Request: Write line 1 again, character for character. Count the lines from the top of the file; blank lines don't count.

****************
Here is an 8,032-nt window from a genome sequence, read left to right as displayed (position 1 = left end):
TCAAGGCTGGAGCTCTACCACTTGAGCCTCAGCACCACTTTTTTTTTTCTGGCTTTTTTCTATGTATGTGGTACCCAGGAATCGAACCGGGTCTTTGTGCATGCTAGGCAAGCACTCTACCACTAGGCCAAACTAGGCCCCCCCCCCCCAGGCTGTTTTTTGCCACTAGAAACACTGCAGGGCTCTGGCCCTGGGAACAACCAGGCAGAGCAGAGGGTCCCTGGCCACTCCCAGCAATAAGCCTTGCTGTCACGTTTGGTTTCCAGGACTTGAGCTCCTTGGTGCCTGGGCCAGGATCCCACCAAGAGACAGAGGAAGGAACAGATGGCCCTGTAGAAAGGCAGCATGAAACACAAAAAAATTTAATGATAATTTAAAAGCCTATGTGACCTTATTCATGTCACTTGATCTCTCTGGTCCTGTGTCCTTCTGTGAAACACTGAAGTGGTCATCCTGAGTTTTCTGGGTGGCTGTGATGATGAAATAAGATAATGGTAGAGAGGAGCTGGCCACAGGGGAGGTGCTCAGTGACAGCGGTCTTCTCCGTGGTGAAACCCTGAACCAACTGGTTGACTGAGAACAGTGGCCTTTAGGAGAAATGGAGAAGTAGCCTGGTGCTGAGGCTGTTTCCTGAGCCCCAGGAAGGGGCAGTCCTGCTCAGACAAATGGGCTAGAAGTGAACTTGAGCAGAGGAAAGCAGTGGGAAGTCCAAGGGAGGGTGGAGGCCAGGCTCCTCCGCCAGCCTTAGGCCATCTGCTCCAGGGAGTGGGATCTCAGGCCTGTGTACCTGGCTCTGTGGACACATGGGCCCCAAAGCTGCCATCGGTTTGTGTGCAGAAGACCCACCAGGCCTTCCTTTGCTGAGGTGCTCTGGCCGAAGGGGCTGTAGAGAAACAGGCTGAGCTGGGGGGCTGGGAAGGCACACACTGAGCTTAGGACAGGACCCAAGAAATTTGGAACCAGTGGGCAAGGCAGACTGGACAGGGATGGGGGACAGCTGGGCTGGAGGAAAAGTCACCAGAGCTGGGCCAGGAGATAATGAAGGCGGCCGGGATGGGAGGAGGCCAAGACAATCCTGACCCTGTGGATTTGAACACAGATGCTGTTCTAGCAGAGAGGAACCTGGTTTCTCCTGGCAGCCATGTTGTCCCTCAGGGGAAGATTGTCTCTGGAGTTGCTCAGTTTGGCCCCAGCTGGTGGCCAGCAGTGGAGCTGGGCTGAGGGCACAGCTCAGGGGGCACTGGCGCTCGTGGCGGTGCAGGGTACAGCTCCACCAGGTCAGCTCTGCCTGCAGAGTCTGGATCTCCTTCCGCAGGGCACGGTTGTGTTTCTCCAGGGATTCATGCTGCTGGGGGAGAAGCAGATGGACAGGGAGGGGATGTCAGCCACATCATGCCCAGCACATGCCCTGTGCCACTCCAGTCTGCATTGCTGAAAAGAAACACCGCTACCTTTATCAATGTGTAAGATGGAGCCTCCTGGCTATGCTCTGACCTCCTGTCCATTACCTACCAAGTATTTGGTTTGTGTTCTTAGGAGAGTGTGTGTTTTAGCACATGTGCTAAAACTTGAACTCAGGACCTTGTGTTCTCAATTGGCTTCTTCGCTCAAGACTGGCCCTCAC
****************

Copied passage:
Here is an 8,032-nt window from a genome sequence, read left to right as displayed (position 1 = left end):